The second phase of the research project on the diversity of endemic Galápagos snakes has begun.
In November of 2016, the Galápagos National Park Directorate of the Ministry of Environment of Ecuador, Island Conservation, and the University of Massey, New Zealand, started the second phase of a project on the diversity of a group of endemic reptiles that has not been studied that much: Galápagos snakes. This study aims to evaluate the taxonomy and distribution of the snakes based on morphological and genetic analyzes. There are seven known species of snakes in the archipelago, however there is little knowledge of their morphological and genetic variability. Dr. Luis Ortiz-Catderal, professor of Massey University and leader of the project noted:
A better understanding of the number of species of snakes and their distribution is crucial for an integrated management of the biodiversity of the Galápagos Islands.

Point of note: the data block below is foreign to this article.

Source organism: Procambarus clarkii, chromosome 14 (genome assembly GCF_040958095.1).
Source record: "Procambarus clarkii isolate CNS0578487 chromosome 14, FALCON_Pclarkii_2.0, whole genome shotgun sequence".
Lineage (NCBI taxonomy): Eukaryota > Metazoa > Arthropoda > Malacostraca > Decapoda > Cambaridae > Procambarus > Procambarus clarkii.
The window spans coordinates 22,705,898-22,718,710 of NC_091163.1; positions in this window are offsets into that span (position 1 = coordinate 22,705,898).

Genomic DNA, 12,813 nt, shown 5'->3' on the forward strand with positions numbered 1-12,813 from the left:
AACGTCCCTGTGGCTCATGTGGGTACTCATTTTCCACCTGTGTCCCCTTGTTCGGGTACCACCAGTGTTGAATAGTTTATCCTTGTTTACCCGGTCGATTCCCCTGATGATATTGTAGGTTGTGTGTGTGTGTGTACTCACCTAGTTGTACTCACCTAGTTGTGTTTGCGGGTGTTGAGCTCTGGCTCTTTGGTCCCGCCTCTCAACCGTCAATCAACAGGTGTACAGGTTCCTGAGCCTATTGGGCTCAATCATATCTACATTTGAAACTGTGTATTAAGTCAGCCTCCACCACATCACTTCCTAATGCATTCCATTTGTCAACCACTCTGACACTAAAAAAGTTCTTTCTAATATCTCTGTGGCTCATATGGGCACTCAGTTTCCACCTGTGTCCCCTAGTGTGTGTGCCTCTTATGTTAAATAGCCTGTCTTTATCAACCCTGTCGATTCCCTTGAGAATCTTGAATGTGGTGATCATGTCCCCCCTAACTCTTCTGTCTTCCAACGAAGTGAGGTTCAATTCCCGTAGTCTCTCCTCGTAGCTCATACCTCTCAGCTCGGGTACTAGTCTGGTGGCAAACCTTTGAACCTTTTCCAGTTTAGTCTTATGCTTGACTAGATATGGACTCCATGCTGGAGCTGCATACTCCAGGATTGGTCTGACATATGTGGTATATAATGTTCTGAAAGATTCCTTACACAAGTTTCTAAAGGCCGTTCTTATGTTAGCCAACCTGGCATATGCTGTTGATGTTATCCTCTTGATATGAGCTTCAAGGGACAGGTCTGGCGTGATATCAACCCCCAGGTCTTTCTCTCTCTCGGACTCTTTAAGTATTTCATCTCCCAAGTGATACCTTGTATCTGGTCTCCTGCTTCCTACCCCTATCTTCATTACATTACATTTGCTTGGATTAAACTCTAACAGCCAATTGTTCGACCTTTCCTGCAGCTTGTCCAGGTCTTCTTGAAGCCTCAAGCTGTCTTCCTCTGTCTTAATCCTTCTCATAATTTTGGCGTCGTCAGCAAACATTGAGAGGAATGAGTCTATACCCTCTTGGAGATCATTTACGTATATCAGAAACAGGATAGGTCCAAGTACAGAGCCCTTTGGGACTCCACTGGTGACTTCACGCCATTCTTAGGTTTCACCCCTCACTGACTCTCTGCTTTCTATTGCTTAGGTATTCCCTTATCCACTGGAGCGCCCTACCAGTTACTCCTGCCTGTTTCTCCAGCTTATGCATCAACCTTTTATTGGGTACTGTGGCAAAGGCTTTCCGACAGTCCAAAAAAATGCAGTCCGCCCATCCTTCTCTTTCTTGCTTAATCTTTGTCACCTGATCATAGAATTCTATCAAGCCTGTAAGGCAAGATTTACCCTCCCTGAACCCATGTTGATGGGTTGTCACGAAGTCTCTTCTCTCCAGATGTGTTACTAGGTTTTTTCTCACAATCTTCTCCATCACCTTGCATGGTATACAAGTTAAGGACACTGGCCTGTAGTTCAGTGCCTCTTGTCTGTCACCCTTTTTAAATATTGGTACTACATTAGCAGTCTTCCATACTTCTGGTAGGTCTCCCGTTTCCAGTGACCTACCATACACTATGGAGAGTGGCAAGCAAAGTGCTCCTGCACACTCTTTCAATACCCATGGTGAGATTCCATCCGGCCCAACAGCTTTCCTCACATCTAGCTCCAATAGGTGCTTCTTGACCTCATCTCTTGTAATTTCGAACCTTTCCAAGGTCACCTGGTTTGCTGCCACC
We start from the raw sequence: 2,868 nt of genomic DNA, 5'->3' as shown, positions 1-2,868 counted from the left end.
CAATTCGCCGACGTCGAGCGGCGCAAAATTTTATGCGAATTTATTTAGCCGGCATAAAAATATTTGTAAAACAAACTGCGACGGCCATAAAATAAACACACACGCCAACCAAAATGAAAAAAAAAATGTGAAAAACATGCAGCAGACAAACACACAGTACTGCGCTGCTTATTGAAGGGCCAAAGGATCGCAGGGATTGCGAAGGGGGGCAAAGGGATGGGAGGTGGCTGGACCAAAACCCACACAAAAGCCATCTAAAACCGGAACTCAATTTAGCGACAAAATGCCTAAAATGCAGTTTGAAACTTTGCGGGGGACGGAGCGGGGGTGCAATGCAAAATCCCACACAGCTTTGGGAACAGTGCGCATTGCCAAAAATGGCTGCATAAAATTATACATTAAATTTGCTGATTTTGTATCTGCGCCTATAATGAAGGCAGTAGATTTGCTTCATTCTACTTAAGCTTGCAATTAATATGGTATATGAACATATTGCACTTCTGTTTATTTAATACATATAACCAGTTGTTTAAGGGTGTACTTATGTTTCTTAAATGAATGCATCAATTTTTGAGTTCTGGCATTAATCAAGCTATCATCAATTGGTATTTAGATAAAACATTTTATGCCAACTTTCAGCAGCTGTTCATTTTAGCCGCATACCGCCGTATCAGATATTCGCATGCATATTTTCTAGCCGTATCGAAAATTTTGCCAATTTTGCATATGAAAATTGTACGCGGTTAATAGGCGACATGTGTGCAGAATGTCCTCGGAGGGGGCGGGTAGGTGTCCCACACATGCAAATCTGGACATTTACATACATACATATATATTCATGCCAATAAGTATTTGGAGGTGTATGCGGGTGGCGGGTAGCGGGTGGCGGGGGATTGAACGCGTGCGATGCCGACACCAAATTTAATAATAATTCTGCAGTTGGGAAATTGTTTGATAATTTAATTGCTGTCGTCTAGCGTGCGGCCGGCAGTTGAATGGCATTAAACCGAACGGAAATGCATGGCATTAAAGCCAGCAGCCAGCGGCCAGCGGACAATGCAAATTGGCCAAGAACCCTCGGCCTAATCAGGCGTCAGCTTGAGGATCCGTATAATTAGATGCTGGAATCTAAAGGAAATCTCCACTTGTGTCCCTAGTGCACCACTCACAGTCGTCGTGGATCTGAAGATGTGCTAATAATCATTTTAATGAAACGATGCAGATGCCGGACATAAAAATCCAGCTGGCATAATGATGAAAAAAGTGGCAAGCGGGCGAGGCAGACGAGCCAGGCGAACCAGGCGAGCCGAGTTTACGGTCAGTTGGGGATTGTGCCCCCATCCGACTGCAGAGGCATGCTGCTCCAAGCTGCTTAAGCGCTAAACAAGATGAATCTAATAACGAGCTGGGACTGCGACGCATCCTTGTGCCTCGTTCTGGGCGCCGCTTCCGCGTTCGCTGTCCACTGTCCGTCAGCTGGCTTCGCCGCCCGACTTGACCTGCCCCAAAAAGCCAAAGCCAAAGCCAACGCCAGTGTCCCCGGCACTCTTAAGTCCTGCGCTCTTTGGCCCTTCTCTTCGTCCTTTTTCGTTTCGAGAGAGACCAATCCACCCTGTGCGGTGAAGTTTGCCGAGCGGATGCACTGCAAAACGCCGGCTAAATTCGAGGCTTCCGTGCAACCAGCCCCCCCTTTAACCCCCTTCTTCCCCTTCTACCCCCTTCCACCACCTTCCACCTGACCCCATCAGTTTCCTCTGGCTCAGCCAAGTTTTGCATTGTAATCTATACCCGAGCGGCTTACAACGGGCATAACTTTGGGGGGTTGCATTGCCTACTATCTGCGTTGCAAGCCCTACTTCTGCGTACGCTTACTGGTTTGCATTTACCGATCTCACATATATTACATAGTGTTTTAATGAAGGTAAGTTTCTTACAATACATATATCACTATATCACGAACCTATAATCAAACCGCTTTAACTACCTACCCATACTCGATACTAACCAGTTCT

In its first phase (November-December 2015), this study obtained morphological and population data on the Champion and Gardner-by-Floreana islets, where it is estimated that there are about 1,200 specimens of the Floreana snake, also known as “Galápagos Racer” (Pseudalsophis biserialis biserialis).
The second phase included an expedition to Fernandina where they obtained data on Pseudalsophis occidentalis, P. slevini and a brief expedition to Rábida, where data on the P. dorsalis was obtained. Paula Castaño, Restoration Specialist for Island Conservation said:
A clear understanding of taxonomy allows us to guide the reintroduction programs such as those proposed under the Floreana Island Ecological Restoration Project. However, in order to reintroduce this and other species that were eradicated from the islands by invasive species, such as rodents and cats, we must first eliminate the threat posed by the invasive species.
The third phase of this project will begin in July 2017 when researchers from the University of California and the University of North Carolina will join in.
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